Jointly edited by sixteen MA students from the English Department at California State University, Northridge,
The Countess of Dellwyn Digitization Project was the primary service-learning project for the Spring 2014 course ENGL 630: Defiant Women of the Eighteenth Century. CSUN's Eighteenth-Century Scriveners are currently beginning work on the second editorial stage of the project.
See our project featured in the MLA Commons/Digital Pedagogy in the Humanities forum.
The 18th-Century Scriveners: Literary and Material Culture Group discusses a variety of texts from the long eighteenth century in conjunction with a myriad of other disciplines, including the digital humanities, to gain a better understanding of the period and its people. We meet several times a semester, and meetings are open to all students and interested community members. Follow us on Twitter: @18thscrivcsun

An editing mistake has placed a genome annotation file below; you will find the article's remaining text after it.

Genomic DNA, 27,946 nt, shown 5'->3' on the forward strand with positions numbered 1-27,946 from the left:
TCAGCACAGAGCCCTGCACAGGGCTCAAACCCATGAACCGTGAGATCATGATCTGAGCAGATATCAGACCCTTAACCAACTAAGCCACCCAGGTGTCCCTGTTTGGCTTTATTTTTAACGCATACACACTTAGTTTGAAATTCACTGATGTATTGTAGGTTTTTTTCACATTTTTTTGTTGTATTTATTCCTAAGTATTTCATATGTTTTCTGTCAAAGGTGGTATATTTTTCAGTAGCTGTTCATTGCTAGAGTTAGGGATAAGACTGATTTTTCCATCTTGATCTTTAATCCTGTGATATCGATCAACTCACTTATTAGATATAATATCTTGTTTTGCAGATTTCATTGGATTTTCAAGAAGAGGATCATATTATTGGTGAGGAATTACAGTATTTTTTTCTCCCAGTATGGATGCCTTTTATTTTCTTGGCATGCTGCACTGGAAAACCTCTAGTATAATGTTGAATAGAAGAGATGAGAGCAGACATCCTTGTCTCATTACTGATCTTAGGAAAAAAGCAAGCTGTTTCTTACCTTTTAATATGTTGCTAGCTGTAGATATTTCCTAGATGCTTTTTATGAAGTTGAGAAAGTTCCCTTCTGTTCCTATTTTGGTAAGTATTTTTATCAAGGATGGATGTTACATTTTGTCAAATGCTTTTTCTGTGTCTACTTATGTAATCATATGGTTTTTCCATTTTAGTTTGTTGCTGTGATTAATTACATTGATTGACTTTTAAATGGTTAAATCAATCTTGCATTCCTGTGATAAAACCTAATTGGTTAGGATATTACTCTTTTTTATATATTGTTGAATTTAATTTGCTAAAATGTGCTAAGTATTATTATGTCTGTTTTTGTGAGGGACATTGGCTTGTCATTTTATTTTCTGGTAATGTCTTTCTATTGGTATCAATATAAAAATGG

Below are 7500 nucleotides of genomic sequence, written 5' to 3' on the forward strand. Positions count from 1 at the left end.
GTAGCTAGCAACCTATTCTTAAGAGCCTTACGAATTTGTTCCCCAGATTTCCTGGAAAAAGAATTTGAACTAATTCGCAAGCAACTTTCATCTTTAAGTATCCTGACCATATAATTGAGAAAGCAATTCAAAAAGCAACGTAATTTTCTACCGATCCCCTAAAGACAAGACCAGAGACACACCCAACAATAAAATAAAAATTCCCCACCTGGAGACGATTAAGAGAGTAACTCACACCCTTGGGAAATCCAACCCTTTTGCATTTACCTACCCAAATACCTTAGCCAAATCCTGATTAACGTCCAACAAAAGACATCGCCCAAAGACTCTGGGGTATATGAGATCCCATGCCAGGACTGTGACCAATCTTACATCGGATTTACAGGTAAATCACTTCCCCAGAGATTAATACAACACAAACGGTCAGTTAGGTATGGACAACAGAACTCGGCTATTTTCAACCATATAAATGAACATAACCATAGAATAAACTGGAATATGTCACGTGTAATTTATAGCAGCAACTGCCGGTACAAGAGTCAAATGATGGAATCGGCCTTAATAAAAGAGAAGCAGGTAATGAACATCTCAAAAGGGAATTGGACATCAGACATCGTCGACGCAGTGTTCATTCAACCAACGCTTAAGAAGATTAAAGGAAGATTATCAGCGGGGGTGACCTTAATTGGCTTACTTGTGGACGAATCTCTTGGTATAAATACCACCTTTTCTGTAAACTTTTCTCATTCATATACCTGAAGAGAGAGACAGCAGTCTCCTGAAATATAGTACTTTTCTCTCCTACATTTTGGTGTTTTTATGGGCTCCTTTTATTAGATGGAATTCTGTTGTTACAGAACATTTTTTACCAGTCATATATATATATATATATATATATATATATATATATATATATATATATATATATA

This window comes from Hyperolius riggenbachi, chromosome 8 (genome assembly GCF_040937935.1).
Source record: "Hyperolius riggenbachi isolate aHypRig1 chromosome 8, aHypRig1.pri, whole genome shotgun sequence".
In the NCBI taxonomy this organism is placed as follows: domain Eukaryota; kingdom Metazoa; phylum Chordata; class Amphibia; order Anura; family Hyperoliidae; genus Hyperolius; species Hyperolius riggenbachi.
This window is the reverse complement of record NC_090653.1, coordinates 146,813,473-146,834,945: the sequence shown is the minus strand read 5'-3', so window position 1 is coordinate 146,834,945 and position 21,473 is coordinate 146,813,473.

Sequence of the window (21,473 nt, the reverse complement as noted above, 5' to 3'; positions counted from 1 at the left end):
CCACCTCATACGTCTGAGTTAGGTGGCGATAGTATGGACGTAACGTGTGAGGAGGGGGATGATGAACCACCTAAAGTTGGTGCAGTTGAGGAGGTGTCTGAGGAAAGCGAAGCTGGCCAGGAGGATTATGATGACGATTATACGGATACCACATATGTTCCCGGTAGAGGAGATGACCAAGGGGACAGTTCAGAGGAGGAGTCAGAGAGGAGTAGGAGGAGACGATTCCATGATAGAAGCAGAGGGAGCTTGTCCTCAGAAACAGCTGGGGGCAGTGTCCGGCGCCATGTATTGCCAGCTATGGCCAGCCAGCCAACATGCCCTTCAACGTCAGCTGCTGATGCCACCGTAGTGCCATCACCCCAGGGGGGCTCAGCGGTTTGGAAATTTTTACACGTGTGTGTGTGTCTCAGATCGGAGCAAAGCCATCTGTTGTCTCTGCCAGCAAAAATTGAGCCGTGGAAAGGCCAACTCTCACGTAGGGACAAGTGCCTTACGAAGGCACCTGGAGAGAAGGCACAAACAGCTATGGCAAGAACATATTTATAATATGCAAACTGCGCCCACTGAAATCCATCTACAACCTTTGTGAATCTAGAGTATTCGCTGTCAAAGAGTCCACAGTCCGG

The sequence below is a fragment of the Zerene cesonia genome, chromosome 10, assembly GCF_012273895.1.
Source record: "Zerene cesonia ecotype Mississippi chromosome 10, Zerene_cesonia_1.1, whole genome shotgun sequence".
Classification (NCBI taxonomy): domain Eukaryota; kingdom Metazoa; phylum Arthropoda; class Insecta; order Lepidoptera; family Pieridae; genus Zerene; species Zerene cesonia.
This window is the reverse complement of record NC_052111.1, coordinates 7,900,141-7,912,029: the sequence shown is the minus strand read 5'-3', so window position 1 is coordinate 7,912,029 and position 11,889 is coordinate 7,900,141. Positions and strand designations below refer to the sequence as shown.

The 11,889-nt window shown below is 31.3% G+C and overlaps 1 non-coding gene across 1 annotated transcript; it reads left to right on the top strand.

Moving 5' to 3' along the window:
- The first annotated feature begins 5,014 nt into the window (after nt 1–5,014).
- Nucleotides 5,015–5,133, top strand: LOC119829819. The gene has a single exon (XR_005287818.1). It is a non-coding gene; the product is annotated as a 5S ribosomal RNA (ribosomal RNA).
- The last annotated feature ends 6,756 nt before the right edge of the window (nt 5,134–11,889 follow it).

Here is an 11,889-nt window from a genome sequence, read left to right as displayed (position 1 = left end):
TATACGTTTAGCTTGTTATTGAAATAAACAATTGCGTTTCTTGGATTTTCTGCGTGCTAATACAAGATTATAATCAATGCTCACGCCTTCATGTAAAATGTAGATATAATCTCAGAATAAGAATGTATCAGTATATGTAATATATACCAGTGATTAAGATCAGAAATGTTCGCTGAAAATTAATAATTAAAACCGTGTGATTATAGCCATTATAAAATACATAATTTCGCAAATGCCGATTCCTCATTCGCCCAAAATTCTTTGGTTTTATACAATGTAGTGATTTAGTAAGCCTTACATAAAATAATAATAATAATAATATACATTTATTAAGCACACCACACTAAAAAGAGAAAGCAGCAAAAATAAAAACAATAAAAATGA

Co-authored with Bridget Draxler
(Dec. 2018, University of Iowa Press)
This book explores how literary scholars of the eighteenth century can engage students and the public through teaching and research. By discussing case studies in libraries, museums, archives, literacy centers, and digital spaces, we argue that considering multiple approaches to public space—including how the university functions as and alongside other community spaces—can help forge a strong connection between the study of eighteenth-century literature and culture and twenty-first-century issues. In so doing, we suggest, people from within and beyond the university gates can engage with important intellectual traditions and ethical questions that are grounded in eighteenth-century studies.
Reproduction, Medicine, & the Science of Empire in the Early British Novel
As the first study to read the history of embryology alongside the rise of the novel across the seventeenth-, eighteenth-, and nineteenth-centuries, this project argues that scientific and vernacular medical texts and prose fiction developed across the period in mutually constitutive ways that troubled epistemological distinctions between ancient and modern facts and critiqued the instrumental applications of science across the emerging British Empire.